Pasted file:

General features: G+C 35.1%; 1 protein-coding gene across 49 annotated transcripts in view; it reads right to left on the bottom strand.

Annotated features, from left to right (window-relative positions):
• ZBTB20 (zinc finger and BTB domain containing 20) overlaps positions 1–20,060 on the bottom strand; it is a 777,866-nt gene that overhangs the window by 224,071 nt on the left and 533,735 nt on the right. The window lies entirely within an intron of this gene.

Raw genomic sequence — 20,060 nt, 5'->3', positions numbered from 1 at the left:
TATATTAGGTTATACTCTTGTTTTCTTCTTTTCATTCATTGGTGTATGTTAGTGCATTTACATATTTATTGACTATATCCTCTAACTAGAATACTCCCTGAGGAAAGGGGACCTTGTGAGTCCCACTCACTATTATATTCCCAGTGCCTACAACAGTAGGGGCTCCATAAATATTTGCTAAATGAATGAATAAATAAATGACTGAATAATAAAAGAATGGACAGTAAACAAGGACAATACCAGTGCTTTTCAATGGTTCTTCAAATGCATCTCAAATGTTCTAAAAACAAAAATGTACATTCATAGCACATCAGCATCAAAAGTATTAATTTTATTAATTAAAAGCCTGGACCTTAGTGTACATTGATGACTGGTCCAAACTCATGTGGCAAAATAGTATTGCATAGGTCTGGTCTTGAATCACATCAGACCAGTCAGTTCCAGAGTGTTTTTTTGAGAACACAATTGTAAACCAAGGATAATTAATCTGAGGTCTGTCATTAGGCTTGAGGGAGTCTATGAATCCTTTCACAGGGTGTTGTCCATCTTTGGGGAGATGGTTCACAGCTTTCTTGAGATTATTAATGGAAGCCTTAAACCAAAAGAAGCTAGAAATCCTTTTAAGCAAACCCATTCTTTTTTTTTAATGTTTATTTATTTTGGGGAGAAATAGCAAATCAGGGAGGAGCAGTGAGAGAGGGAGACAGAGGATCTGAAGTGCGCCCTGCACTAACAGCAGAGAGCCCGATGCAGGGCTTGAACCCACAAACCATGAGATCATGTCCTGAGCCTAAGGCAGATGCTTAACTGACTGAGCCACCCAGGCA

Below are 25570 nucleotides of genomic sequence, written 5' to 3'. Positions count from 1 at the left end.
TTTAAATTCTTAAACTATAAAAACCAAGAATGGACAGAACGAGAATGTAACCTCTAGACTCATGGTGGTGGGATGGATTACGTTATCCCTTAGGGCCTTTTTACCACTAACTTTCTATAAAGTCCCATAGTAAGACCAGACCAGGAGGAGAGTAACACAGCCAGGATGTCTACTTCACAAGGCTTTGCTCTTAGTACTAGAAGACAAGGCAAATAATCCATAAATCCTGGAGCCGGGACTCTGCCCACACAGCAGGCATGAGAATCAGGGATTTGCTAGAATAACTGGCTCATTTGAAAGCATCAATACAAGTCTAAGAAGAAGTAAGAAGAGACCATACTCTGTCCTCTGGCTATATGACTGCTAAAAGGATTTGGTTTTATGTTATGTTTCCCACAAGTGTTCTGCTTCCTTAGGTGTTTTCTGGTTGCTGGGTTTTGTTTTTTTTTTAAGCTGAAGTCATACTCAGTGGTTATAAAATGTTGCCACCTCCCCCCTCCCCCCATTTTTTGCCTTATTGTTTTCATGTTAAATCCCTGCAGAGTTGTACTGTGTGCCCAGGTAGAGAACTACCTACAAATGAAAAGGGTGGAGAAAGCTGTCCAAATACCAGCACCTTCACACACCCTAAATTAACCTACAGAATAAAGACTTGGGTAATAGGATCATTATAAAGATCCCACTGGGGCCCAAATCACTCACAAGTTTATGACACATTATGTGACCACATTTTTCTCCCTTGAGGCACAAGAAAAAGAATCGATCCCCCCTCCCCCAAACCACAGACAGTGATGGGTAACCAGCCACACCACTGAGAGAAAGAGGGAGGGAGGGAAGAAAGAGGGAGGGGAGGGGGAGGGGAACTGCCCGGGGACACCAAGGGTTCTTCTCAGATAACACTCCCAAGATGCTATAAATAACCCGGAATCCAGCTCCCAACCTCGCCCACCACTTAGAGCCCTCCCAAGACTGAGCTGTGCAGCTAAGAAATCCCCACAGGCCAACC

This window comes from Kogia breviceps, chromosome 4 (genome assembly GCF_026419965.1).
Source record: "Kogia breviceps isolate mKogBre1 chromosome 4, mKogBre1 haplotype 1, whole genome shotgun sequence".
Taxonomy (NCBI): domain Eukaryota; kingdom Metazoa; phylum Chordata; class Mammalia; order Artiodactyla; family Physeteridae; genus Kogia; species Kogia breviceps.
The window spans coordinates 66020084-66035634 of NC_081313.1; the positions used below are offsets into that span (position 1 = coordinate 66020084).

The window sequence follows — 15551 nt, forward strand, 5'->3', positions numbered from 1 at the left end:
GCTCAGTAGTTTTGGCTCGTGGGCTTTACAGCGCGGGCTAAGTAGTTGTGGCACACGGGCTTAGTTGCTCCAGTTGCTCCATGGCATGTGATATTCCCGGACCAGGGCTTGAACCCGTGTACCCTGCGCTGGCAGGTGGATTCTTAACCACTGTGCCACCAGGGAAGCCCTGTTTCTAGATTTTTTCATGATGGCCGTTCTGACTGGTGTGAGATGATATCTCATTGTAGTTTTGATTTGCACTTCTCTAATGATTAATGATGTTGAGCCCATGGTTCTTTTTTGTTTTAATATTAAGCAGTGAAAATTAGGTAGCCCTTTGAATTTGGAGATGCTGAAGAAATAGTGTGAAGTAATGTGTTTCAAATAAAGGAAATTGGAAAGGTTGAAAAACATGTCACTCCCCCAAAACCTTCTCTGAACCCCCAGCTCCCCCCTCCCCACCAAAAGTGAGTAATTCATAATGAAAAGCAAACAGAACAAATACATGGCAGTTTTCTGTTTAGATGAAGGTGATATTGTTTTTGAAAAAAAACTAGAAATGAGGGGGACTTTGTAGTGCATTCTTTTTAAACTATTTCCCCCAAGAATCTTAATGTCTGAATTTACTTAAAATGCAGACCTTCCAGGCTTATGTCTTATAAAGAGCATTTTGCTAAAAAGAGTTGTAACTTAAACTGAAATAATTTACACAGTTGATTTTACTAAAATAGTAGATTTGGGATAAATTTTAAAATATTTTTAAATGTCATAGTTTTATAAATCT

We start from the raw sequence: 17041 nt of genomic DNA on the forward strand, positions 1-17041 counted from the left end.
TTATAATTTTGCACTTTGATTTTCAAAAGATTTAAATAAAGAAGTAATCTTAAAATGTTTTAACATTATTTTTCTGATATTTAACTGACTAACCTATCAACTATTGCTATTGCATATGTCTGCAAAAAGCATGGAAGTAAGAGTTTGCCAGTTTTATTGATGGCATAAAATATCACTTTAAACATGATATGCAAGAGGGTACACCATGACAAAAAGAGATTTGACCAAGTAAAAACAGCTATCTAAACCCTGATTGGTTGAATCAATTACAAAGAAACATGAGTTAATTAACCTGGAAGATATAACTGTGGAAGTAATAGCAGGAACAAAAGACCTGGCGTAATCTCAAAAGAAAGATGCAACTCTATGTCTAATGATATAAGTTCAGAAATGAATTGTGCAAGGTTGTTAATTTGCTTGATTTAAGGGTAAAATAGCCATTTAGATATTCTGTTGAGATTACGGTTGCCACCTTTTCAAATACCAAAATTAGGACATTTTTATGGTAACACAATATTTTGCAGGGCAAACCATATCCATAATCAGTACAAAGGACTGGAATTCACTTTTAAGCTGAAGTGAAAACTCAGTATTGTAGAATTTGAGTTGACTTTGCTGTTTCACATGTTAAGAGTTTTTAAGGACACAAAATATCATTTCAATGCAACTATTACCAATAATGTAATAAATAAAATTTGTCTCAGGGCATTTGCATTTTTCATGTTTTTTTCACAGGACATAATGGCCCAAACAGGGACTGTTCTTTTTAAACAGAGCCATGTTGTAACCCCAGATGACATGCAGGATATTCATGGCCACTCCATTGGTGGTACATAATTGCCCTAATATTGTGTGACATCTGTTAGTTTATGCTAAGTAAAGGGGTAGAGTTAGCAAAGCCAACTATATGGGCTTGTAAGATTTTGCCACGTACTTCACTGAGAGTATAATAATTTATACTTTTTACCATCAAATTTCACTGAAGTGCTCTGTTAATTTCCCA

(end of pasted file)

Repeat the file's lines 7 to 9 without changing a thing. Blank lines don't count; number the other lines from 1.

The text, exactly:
TTTAAATTCTTAAACTATAAAAACCAAGAATGGACAGAACGAGAATGTAACCTCTAGACTCATGGTGGTGGGATGGATTACGTTATCCCTTAGGGCCTTTTTACCACTAACTTTCTATAAAGTCCCATAGTAAGACCAGACCAGGAGGAGAGTAACACAGCCAGGATGTCTACTTCACAAGGCTTTGCTCTTAGTACTAGAAGACAAGGCAAATAATCCATAAATCCTGGAGCCGGGACTCTGCCCACACAGCAGGCATGAGAATCAGGGATTTGCTAGAATAACTGGCTCATTTGAAAGCATCAATACAAGTCTAAGAAGAAGTAAGAAGAGACCATACTCTGTCCTCTGGCTATATGACTGCTAAAAGGATTTGGTTTTATGTTATGTTTCCCACAAGTGTTCTGCTTCCTTAGGTGTTTTCTGGTTGCTGGGTTTTGTTTTTTTTTTAAGCTGAAGTCATACTCAGTGGTTATAAAATGTTGCCACCTCCCCCCTCCCCCCATTTTTTGCCTTATTGTTTTCATGTTAAATCCCTGCAGAGTTGTACTGTGTGCCCAGGTAGAGAACTACCTACAAATGAAAAGGGTGGAGAAAGCTGTCCAAATACCAGCACCTTCACACACCCTAAATTAACCTACAGAATAAAGACTTGGGTAATAGGATCATTATAAAGATCCCACTGGGGCCCAAATCACTCACAAGTTTATGACACATTATGTGACCACATTTTTCTCCCTTGAGGCACAAGAAAAAGAATCGATCCCCCCTCCCCCAAACCACAGACAGTGATGGGTAACCAGCCACACCACTGAGAGAAAGAGGGAGGGAGGGAAGAAAGAGGGAGGGGAGGGGGAGGGGAACTGCCCGGGGACACCAAGGGTTCTTCTCAGATAACACTCCCAAGATGCTATAAATAACCCGGAATCCAGCTCCCAACCTCGCCCACCACTTAGAGCCCTCCCAAGACTGAGCTGTGCAGCTAAGAAATCCCCACAGGCCAACC

This window comes from Kogia breviceps, chromosome 4 (genome assembly GCF_026419965.1).
Source record: "Kogia breviceps isolate mKogBre1 chromosome 4, mKogBre1 haplotype 1, whole genome shotgun sequence".